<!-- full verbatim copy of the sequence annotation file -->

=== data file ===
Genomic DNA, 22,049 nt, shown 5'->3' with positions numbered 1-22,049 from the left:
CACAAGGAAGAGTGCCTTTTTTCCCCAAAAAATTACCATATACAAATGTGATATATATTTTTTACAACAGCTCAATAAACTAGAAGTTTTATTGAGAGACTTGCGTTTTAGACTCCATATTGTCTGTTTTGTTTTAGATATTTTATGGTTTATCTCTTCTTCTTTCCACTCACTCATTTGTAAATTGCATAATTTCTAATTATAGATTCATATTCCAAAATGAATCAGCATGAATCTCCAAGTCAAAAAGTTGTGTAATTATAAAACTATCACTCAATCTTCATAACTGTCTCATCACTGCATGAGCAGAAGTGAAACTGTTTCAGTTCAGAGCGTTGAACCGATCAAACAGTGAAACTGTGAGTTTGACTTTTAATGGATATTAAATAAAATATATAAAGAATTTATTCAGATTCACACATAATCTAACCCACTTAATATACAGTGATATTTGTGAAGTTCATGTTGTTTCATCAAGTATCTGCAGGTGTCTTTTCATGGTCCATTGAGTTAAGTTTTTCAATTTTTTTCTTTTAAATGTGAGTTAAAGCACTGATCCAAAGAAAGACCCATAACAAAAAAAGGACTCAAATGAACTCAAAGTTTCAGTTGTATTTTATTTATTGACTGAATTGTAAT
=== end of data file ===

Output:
Genomic DNA, 22,049 nt, shown 5'->3' with positions numbered 1-22,049 from the left:
CACAAGGAAGAGTGCCTTTTTTCCCCAAAAAATTACCATATACAAATGTGATATATATTTTTTACAACAGCTCAATAAACTAGAAGTTTTATTGAGAGACTTGCGTTTTAGACTCCATATTGTCTGTTTTGTTTTAGATATTTTATGGTTTATCTCTTCTTCTTTCCACTCACTCATTTGTAAATTGCATAATTTCTAATTATAGATTCATATTCCAAAATGAATCAGCATGAATCTCCAAGTCAAAAAGTTGTGTAATTATAAAACTATCACTCAATCTTCATAACTGTCTCATCACTGCATGAGCAGAAGTGAAACTGTTTCAGTTCAGAGCGTTGAACCGATCAAACAGTGAAACTGTGAGTTTGACTTTTAATGGATATTAAATAAAATATATAAAGAATTTATTCAGATTCACACATAATCTAACCCACTTAATATACAGTGATATTTGTGAAGTTCATGTTGTTTCATCAAGTATCTGCAGGTGTCTTTTCATGGTCCATTGAGTTAAGTTTTTCAATTTTTTTCTTTTAAATGTGAGTTAAAGCACTGATCCAAAGAAAGACCCATAACAAAAAAAGGACTCAAATGAACTCAAAGTTTCAGTTGTATTTTATTTATTGACTGAATTGTAAT